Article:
This article was originally published in The Catholic Weekly.
Last week I attended the Catholic Digital Media Conference in Sydney which was a very inspiring and encouraging event. There was so much wisdom, passion, experience, and talent among the delegates that the energy generated was very infectious.
One of the more profound things I heard was from a presenter who quoted from an interview with Fr Tom Rosica CSB, who is the head of Salt and Light media.
Fr Rosica had said: “Now is the time to work together, stand up, be proud of being Catholic, interface with the world, communicate and be in dialogue. I recently did a little study of Pope Francis’ homilies and texts to find all of the places where Francis talks about the devil, and one of the interesting things he says is that diabolical works are about monologue. The works of the Spirit are about dialogue. Monologue is all about people speaking to themselves about themselves and speaking about others, not speaking with others. Works of the Spirit are those based on solid dialogue.”
Fr Rosica was talking about Catholic media but I immediately thought there much in this we can relate to our personal and family life as well. If I ever feel frustrated or discouraged it’s been on days when I’ve had an uninterrupted running commentary going on in my own head – a monologue which spirals increasingly smaller, narrower, and darker.
It’s only when I’ve gone to Mass, or talked to a friend or my Mum, or Peter has come home and made me open up to him that I’ve felt right again.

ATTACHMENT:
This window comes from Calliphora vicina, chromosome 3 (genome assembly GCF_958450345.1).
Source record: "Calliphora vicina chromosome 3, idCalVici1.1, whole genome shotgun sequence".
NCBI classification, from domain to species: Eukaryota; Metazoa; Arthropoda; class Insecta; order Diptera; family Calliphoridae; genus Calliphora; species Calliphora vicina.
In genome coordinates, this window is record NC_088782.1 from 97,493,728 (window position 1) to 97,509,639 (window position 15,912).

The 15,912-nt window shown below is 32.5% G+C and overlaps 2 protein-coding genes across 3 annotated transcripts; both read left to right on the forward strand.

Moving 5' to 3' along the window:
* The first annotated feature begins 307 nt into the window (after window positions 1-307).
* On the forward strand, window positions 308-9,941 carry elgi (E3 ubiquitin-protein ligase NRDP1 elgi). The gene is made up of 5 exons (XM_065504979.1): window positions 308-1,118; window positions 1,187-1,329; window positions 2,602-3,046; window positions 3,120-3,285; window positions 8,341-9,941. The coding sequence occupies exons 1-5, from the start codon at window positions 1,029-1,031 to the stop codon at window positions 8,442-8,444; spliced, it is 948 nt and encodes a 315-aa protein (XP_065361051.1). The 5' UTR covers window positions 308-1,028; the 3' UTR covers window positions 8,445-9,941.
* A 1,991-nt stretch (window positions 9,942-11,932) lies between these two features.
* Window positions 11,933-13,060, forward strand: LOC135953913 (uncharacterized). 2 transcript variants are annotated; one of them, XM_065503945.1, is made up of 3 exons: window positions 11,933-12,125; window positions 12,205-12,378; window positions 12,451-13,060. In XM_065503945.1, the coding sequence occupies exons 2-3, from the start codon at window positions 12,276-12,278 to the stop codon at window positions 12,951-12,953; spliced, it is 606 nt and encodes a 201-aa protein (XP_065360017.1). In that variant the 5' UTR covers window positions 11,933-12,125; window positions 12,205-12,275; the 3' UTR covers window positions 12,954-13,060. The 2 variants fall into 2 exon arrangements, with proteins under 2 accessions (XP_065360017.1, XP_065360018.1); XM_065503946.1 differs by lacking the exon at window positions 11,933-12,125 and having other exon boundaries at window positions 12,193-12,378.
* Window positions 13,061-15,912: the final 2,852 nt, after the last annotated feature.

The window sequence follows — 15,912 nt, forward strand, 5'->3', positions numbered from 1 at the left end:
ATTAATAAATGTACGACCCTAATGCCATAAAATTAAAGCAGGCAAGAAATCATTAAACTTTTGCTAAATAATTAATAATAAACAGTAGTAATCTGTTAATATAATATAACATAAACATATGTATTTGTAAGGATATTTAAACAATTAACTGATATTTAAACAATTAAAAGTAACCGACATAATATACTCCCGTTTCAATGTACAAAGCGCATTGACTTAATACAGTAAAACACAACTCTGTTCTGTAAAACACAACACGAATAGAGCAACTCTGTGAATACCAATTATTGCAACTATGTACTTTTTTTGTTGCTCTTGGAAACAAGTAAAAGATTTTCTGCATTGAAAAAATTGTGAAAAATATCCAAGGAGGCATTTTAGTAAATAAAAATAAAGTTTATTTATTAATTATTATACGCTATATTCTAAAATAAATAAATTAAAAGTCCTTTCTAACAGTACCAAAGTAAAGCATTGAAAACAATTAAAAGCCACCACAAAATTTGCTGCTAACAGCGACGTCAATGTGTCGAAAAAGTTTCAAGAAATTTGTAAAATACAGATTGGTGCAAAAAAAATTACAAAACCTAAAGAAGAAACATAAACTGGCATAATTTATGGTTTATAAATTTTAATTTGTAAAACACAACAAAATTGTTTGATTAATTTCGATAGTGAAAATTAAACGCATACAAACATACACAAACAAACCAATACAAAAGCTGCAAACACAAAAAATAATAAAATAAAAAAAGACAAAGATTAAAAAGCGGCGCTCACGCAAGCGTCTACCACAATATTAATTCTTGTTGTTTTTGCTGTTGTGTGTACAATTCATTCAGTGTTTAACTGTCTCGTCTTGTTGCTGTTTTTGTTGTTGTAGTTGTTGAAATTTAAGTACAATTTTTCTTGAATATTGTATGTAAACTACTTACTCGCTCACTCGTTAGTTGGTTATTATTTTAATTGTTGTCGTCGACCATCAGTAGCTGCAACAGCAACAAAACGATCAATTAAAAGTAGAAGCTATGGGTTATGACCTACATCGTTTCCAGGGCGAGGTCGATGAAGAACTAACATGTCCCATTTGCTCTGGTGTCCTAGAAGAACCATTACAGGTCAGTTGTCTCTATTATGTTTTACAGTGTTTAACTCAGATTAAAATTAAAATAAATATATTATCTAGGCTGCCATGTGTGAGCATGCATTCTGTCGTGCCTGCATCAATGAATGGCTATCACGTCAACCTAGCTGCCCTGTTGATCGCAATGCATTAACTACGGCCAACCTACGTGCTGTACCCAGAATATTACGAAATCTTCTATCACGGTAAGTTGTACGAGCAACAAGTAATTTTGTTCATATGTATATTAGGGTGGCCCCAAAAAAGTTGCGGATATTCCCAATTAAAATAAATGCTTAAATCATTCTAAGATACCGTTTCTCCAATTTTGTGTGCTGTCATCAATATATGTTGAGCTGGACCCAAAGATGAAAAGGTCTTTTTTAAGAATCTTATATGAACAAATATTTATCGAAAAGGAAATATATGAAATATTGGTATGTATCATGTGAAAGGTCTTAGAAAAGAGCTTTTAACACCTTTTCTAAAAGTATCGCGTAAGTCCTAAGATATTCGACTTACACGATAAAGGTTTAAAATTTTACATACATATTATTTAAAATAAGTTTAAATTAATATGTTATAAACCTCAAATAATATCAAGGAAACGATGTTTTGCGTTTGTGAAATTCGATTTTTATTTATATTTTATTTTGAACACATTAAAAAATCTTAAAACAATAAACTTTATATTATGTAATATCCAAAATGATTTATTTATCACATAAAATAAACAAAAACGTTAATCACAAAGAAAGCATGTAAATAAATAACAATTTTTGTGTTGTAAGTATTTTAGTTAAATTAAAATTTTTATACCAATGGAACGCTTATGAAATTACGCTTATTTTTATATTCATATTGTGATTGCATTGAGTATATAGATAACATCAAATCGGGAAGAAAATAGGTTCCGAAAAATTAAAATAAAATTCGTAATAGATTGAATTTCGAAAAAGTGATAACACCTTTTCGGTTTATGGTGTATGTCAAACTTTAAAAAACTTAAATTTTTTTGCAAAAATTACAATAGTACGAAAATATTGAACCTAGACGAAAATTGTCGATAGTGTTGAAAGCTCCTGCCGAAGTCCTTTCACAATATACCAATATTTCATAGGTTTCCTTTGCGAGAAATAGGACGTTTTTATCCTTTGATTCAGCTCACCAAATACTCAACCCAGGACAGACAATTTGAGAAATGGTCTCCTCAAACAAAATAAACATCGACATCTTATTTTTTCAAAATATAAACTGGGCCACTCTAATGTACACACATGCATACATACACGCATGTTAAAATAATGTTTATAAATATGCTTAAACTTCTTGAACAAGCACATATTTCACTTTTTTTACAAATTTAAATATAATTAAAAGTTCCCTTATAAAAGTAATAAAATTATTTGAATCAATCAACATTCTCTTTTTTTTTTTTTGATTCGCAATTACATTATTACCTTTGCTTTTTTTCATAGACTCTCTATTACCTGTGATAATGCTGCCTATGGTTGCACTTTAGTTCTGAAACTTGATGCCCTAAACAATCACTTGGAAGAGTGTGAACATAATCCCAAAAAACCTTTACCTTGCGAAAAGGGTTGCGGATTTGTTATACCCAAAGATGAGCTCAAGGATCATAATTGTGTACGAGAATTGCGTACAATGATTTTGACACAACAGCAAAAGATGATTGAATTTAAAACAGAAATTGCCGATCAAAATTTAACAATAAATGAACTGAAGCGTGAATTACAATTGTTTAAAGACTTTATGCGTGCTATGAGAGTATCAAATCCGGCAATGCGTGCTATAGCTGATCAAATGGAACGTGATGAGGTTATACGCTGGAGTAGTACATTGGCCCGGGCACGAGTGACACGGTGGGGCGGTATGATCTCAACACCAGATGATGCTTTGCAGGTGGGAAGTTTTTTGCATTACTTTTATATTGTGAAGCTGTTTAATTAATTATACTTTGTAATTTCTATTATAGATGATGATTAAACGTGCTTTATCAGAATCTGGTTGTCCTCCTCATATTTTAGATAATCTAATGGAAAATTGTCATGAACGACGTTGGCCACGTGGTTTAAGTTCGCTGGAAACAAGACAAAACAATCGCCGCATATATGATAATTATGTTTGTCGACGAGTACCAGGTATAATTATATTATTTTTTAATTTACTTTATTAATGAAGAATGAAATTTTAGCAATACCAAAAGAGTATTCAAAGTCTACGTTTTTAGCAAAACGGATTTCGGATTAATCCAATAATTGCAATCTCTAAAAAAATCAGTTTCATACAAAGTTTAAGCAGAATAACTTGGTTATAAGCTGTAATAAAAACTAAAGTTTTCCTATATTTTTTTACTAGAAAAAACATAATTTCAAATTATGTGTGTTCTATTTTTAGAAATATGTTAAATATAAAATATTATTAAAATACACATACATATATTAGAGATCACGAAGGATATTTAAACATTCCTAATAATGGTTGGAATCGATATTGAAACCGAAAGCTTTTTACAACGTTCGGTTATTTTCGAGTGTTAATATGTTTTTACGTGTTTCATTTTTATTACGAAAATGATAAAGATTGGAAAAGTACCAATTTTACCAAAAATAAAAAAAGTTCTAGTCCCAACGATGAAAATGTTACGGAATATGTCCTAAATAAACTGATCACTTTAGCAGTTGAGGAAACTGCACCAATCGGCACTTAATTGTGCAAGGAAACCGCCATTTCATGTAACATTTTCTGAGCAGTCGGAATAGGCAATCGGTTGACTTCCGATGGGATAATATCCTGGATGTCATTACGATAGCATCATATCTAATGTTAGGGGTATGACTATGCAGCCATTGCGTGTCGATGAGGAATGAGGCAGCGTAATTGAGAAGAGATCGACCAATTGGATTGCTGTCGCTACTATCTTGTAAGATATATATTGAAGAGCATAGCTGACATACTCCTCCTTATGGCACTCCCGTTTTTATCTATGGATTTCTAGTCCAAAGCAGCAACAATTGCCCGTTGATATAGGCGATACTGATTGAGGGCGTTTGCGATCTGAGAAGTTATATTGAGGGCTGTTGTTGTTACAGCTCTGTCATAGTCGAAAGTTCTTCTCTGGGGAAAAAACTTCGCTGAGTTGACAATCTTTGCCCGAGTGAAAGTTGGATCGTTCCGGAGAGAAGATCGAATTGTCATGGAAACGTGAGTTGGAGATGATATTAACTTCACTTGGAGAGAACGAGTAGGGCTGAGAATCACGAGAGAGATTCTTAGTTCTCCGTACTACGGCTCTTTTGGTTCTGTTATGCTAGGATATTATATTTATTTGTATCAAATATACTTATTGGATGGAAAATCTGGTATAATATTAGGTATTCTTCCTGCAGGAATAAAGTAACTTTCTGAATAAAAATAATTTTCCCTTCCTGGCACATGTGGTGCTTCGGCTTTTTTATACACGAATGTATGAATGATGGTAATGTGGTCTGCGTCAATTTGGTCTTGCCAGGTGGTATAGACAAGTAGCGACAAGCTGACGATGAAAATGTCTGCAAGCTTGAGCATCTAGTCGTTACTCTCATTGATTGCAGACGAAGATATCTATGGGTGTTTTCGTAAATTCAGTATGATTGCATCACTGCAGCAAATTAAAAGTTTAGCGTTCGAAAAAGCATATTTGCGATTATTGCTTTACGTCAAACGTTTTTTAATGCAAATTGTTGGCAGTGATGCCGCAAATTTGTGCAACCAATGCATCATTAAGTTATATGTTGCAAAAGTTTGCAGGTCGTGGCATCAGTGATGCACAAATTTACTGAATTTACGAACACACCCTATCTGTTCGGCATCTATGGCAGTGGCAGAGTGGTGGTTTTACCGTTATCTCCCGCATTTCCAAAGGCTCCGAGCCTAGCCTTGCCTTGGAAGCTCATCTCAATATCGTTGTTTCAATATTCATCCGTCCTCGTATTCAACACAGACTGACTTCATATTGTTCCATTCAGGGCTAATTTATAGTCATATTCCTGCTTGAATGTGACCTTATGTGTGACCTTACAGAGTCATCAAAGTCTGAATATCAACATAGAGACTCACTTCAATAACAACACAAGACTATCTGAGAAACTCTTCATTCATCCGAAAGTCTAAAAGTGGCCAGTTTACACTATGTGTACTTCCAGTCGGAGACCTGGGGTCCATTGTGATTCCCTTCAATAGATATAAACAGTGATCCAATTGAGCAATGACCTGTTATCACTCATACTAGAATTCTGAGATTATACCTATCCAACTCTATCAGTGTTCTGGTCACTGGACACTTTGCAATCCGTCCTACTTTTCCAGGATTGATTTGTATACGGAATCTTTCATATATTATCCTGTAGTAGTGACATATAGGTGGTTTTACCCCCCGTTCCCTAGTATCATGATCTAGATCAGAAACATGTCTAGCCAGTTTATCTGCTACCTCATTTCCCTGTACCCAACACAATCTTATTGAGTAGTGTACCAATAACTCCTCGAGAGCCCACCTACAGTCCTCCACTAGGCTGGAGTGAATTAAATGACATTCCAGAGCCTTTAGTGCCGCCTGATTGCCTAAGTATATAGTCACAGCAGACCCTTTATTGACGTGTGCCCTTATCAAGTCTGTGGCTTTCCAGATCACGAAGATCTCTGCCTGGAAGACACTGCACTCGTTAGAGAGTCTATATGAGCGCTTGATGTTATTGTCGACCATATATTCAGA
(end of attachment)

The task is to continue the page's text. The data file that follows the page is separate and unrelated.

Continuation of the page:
The same thing happens in marriage. We need to open it to a trusted, objective perspective and firstly this is the Church, but it’s also our like-minded friends and their families, and our own extended families.
A married couple where the spouses are closed in upon each other can stagnate in a monologue, because marriage is not only a gift to the spouses and any children they may have but a missionary activity, a dialogue with the wider world. A marriage’s circulation is cut off when it is not continually re-engaged in some sort of life-giving work offered to others.
We always need to go out, literally and figuratively. As well as raising our families (or instead of, if we’re unable to have children) we need to take active roles in the wider community, especially as a couple. We help others, and we are helped ourselves.
This can be as simple as cooking a meal once a month and delivering it to another family or a person living alone, or organising a group family beach picnic once a year.
A full, active, creative life needs community, because we’re made in the image and likeness of God who is a community of persons, Father, Son and Holy Spirit.
Pope Emeritus Benedict referred to the Church as a family of families. Let’s draw upon other people and other families for encouragement, support, and injections of fresh ideas and energy. It is too easy to become trapped in the confines of our little worlds, our own heads, our own little nuclear family, even our own small community.
We must always be looking beyond our personal limitations for inspiration because the Holy Spirit blows where it wills, whether deep within ourselves, in our Church, and in many unexpected places as well.
And then let’s go out, fed by our prayer and communion with God and others, and show the world how this life is really done!